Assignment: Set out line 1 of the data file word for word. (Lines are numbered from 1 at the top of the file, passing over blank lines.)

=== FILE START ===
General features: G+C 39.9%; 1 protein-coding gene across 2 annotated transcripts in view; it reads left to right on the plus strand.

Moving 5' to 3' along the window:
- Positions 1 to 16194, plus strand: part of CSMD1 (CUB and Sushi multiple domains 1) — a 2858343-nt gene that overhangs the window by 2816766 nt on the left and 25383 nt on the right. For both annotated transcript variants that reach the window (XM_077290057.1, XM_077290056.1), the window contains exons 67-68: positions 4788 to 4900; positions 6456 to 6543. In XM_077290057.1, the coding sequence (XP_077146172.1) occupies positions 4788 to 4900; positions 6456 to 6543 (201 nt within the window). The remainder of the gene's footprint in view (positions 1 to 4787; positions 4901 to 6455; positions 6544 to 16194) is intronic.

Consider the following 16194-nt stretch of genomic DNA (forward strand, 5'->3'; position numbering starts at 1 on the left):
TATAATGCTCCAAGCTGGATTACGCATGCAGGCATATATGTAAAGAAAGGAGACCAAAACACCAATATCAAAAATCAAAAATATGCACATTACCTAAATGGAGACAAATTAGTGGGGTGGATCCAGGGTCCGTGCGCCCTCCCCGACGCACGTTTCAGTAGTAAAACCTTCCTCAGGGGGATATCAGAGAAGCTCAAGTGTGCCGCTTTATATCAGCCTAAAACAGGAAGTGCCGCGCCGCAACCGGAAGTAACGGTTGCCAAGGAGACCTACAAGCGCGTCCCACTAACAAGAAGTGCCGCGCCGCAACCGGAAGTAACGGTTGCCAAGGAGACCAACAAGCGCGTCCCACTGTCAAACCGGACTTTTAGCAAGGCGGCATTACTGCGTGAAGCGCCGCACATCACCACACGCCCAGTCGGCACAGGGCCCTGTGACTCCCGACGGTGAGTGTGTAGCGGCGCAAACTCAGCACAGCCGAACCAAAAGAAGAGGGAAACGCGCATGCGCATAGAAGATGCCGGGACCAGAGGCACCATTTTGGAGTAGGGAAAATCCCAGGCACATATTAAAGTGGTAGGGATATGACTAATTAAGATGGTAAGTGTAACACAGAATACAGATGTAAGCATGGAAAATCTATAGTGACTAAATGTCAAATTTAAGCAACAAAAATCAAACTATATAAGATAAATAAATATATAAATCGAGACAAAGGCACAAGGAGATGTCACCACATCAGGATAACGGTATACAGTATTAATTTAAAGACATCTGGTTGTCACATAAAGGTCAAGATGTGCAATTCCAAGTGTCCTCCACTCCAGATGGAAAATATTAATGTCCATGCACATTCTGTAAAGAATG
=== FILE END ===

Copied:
General features: G+C 39.9%; 1 protein-coding gene across 2 annotated transcripts in view; it reads left to right on the plus strand.